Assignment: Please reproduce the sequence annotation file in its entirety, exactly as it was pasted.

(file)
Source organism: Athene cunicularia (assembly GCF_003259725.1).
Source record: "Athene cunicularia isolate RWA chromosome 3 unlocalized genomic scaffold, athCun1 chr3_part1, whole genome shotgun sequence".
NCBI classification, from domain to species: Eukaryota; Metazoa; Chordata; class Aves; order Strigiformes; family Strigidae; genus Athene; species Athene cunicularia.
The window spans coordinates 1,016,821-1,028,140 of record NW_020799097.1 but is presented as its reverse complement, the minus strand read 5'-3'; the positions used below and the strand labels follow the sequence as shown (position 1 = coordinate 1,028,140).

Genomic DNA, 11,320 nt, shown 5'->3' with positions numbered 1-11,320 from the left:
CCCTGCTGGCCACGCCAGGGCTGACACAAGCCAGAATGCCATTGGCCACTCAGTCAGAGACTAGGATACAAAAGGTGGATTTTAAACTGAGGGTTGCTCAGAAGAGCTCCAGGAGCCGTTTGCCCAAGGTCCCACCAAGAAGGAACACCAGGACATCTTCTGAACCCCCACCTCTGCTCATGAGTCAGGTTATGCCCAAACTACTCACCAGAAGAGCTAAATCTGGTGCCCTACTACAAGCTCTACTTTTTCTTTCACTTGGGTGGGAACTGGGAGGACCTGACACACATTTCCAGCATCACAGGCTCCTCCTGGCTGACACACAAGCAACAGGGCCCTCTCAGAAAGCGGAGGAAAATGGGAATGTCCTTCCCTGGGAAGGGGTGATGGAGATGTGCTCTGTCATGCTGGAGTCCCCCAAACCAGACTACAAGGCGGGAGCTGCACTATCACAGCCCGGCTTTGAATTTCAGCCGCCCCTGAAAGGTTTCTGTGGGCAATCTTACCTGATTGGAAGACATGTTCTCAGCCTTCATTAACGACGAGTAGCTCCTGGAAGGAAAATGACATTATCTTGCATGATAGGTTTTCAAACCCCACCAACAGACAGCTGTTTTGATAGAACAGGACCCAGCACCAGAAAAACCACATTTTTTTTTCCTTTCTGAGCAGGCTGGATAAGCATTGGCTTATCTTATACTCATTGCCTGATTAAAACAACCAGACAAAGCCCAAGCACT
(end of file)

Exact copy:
Source organism: Athene cunicularia (assembly GCF_003259725.1).
Source record: "Athene cunicularia isolate RWA chromosome 3 unlocalized genomic scaffold, athCun1 chr3_part1, whole genome shotgun sequence".
NCBI classification, from domain to species: Eukaryota; Metazoa; Chordata; class Aves; order Strigiformes; family Strigidae; genus Athene; species Athene cunicularia.
The window spans coordinates 1,016,821-1,028,140 of record NW_020799097.1 but is presented as its reverse complement, the minus strand read 5'-3'; the positions used below and the strand labels follow the sequence as shown (position 1 = coordinate 1,028,140).

Genomic DNA, 11,320 nt, shown 5'->3' with positions numbered 1-11,320 from the left:
CCCTGCTGGCCACGCCAGGGCTGACACAAGCCAGAATGCCATTGGCCACTCAGTCAGAGACTAGGATACAAAAGGTGGATTTTAAACTGAGGGTTGCTCAGAAGAGCTCCAGGAGCCGTTTGCCCAAGGTCCCACCAAGAAGGAACACCAGGACATCTTCTGAACCCCCACCTCTGCTCATGAGTCAGGTTATGCCCAAACTACTCACCAGAAGAGCTAAATCTGGTGCCCTACTACAAGCTCTACTTTTTCTTTCACTTGGGTGGGAACTGGGAGGACCTGACACACATTTCCAGCATCACAGGCTCCTCCTGGCTGACACACAAGCAACAGGGCCCTCTCAGAAAGCGGAGGAAAATGGGAATGTCCTTCCCTGGGAAGGGGTGATGGAGATGTGCTCTGTCATGCTGGAGTCCCCCAAACCAGACTACAAGGCGGGAGCTGCACTATCACAGCCCGGCTTTGAATTTCAGCCGCCCCTGAAAGGTTTCTGTGGGCAATCTTACCTGATTGGAAGACATGTTCTCAGCCTTCATTAACGACGAGTAGCTCCTGGAAGGAAAATGACATTATCTTGCATGATAGGTTTTCAAACCCCACCAACAGACAGCTGTTTTGATAGAACAGGACCCAGCACCAGAAAAACCACATTTTTTTTTCCTTTCTGAGCAGGCTGGATAAGCATTGGCTTATCTTATACTCATTGCCTGATTAAAACAACCAGACAAAGCCCAAGCACT